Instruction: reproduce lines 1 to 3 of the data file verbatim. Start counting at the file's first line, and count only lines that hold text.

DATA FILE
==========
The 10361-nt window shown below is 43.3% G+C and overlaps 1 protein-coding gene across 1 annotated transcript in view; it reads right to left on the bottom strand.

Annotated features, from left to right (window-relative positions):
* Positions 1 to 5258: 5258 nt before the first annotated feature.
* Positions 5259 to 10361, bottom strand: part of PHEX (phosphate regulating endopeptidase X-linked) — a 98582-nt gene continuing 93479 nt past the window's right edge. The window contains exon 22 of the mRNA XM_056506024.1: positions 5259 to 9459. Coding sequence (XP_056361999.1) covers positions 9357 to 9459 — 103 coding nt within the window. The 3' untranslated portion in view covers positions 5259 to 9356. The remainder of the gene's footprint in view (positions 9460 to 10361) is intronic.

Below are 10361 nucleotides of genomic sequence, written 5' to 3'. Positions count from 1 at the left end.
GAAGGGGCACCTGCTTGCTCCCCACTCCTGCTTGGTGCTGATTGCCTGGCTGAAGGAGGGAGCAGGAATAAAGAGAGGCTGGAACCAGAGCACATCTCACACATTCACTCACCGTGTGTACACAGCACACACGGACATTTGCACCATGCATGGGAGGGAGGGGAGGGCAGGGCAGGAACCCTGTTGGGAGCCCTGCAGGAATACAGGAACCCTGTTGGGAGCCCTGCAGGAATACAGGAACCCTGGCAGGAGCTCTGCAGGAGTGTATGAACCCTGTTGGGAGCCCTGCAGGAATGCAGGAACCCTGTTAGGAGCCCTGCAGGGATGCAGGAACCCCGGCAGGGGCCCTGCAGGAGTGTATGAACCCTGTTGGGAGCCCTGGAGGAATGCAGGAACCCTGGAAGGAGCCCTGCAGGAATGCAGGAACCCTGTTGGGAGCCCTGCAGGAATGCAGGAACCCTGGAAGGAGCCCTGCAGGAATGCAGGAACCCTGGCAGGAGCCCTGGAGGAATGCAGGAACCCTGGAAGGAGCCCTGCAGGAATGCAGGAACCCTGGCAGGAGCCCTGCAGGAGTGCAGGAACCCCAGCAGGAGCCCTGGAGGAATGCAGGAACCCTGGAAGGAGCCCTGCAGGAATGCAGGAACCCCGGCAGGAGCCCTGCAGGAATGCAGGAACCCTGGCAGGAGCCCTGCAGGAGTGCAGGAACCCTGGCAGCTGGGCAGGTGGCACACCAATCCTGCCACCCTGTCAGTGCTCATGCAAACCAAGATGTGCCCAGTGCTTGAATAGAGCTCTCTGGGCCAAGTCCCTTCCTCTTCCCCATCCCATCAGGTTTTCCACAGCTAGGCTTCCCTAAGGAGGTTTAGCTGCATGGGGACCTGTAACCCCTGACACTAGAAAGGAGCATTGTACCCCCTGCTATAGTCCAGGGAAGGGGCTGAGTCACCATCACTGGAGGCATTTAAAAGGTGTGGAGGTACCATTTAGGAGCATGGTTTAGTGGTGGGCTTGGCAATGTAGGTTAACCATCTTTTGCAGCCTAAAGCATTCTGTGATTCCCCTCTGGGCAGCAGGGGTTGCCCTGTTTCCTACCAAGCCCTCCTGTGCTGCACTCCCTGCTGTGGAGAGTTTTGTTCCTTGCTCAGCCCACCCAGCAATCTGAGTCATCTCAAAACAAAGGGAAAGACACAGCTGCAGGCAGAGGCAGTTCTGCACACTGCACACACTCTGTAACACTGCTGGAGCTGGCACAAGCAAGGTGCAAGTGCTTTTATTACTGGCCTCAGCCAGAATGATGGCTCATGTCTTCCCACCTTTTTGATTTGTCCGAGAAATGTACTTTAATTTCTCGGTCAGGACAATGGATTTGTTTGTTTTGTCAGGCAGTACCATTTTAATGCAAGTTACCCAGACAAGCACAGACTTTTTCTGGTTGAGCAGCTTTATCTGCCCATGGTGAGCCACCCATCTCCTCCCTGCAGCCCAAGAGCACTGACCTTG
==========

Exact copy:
The 10361-nt window shown below is 43.3% G+C and overlaps 1 protein-coding gene across 1 annotated transcript in view; it reads right to left on the bottom strand.

Annotated features, from left to right (window-relative positions):
* Positions 1 to 5258: 5258 nt before the first annotated feature.